As law schools have come under fire on many fronts, the growing cost of tuition has drawn the most attention. This is not surprising, given the shrinking job market for lawyers and tuition increases that have far outpaced the general cost of living for more than two decades. Put directly, one of us, a pre-law advisor (Frank), tells students that if they can't afford the cost of a legal education, without loans, they should think about other careers. This is generally a painful conversation, but we strongly believe it is an honest one, particularly given the lower-middle-class economic status of most of our students. Debt is choking too many recent law graduates, bringing anger and unhappiness into their lives. Further, the monopolistic structure surrounding access to the legal profession, largely a result of the ABA's law school approval process, denies many the chance to become lawyers. Within the last week, another law school was denied provisional accreditation, for reasons unspecified publicly, but probably due to the failure to meet standards that would have required greater financial investment (and hence higher tuition) in the enterprise.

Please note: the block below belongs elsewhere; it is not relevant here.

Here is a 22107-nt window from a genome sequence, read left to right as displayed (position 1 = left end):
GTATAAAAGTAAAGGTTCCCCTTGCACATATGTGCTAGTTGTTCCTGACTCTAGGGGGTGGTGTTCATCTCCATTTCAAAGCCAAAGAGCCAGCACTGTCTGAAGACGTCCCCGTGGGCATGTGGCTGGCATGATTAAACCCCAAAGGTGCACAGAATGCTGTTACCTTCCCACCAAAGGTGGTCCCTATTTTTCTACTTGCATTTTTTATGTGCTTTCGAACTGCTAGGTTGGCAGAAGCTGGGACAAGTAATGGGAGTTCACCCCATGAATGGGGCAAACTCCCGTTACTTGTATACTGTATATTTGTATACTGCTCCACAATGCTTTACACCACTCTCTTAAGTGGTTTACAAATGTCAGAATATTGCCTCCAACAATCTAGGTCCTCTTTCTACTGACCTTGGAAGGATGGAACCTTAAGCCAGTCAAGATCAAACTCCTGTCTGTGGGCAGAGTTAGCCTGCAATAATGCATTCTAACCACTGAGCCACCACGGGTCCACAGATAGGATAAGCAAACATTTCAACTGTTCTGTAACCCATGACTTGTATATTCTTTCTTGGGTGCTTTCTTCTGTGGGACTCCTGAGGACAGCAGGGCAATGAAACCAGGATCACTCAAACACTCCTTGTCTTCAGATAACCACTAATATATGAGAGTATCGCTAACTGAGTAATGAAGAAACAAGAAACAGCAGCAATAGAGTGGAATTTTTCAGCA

In a recent New York Times article, reporter David Segal explores the effects of the standards imposed on legal education by its "government-anointed regulator," the American Bar Association. Segal sheds a good deal of light on the confusing and ill-conceived maze of regulations that the ABA requires of the schools it accredits. Most notably, the article asks whether the ABA's insistence on a one-size-fits-all brand of legal education -- to the virtual exclusion of alternative forms -- has impeded true competition. The only honest answer to this is "Yes." When competition is stifled, the results are terrible. ABA-accredited law schools are regulated right down to the number of minutes students must spend in the classroom. As Michael observed in a recent article, "such uniform requirements leave substantially diminished room for price differentiation, effectively forcing all consumers to purchase the luxury model."
Aside from burdening law students with higher costs, this structure has proven particularly unfortunate for those who need a reasonably priced legal service. While today's homogenized "luxury model" of law school includes lighter teaching loads, an unimaginative curriculum and cushy facilities, those "improvements" have all been bought and paid for by runaway tuitions. To absorb the cost, the federal government has ensured free-flowing financing for the better part of two decades. Government efforts to grant students "access" to a law school education are showing signs of strain. And, there is evidence aplenty that, for too many law students, a debt-financed education represents a stifling encumbrance, instead of the great investment that society's common sense has long advanced. More and more, newly minted attorneys simply cannot afford to provide reasonably-priced services if they plan to meet their incredible debt burden.